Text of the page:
Although a sluggish job growth did not trigger talks about a third round of quantitative easing by the Fed, the regulators have now less reasons to think about the reversal of the accommodative policy, traders said, a view that helped gold cross the $1,400 mark once again in three weeks and end the week up 3.7 percent. Platinum rose 4.98 percent in the seven days to December 3.
Labor department data showed that U.S. employers added only 39,000 jobs in November, much below market expectations of 146,000 rise and compared with a rise of 172,000 in October. The unemployment rate jumped to 9.8 percent from 9.6 in October.
Silver at new 30-year high, palladium at near 10-year peak
Silver for immediate delivery rose to $29.36 per ounce on Friday, its highest in more than 30 years, before settling at 29.33 from previous Friday's $26.66. Palladium jumped to $776.22 an ounce, its highest since March 2001, and closed the week at $765, from previous week's close of $759.72.
Silver was up 2.91 percent on day at close on Friday, taking its week's rally to 10.02 percent. Palladium rose only 0.69 percent on Friday but ended the week up by 12.83 percent.
Silver and palladium were most shining so far in the year, with the first one rallying 74.27 percent from end-2009 levels while the latter rising as much 88.66 percent year-to-date.
It may be compared with gold's 29 percent rise and platinum's 17.41 percent rise so far in 2010.
Gold and greenback
Spot gold rose as high as $1,415.36 per ounce on Friday, only $.8.74 away from its all time high hit on November 9, before ending the week up 3.7 percent at $1,414.49, its highest ever weekly close. The USD index, that tracks the greenback's performance against six major currencies, fell 1.25 percent in the week.
The fact that gold jumped 2.18 percent while the dollar index dropped 1.08 percent on Friday alone suggests the yellow metal took most of its weekly gains on the back of Friday's dollar weakness.
After a weak NFP data, investor interest to sell dollars for buying gold probably increased, an IB Times study shows.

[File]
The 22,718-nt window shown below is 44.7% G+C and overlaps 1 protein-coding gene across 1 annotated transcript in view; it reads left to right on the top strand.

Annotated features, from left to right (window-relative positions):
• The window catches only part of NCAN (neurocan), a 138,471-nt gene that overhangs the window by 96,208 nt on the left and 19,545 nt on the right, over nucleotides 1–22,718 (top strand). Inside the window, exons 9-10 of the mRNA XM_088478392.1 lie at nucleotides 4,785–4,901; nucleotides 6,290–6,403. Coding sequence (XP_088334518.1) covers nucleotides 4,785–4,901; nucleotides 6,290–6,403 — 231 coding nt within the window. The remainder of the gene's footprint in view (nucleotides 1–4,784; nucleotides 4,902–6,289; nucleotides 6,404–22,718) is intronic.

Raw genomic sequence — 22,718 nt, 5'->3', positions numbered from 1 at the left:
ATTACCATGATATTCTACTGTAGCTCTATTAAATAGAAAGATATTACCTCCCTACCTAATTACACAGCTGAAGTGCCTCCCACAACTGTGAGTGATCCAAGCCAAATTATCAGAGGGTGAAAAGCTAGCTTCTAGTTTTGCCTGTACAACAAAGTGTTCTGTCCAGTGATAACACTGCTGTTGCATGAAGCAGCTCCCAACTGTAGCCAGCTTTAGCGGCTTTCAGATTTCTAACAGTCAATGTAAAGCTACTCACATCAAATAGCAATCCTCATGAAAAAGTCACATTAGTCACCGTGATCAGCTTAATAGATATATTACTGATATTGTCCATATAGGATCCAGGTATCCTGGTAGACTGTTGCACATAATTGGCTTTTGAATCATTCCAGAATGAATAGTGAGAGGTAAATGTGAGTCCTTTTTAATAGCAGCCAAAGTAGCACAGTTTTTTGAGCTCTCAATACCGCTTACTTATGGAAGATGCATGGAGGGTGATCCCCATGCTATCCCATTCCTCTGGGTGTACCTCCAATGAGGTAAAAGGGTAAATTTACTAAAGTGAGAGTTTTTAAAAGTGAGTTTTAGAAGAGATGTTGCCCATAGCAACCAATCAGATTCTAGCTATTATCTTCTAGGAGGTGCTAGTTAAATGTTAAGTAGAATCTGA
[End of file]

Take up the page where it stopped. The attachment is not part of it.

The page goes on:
Platinum and gold remained steadier metals in the precious group with the volatility on a close-to-close basis on daily charts showing 15.26 for the yellow metal and 21.49 for platinum at Friday's close. It may be compared with 34.41 for silver and 40.06 for palladium. The technical study was done on Reuters charts.
Platinum ended the week at $1,727 an ounce, up $5.28 on the day and from previous Friday's $1,645.
See the chart below for a performance comparison of precious metals in the week to December 3.
Silver and palladium rose the most in the week.
Many analysts believe that a much weaker NFP (non-farm pay rolls) data from the US last week was an outlier especially in the backdrop of a few positive data came earlier in the week including pending home sales that rose 10.4 percent in October against a market consensus of 0.9 percent fall. ISM manufacturing index and a private employment data for November also surprised the market on the higher side.
Stock markets were up on Friday, taking comfort from such a view, which also underlines the importance of data next week.
Important data due from the US are mainly on December 10 Friday including Reuters/Michigan consumer confidence index for November, October trade balance and monthly budget statement for November.
Trade balance and industrial production numbers for October and November consumer price inflation from Germany will help measure the strength of euro and thereby the relative advantage of the greenback over the precious metals. The market will also keenly watch for fresh signals related to the fiscal strength of Ireland, Portugal, Spain and Italy, the debt-laden periphery countries of Euro-region.
Trade balance data due from China and Australian central bank's rate decision due on the week will be major Asia-Pacific signals next week. The market widely expects the RBA (Reserve Bank of Australia) to keep the key rate steady at 4.75 percent this time after a surprise hike last month.
However, the accompanying statement will guide investors about the commodity-driven economy's positioning when China, the largest consumer of commodities and the second largest economy, is expected to take measures to cool domestic price pressures, which will dampen risk friendly investor sentiment across the globe.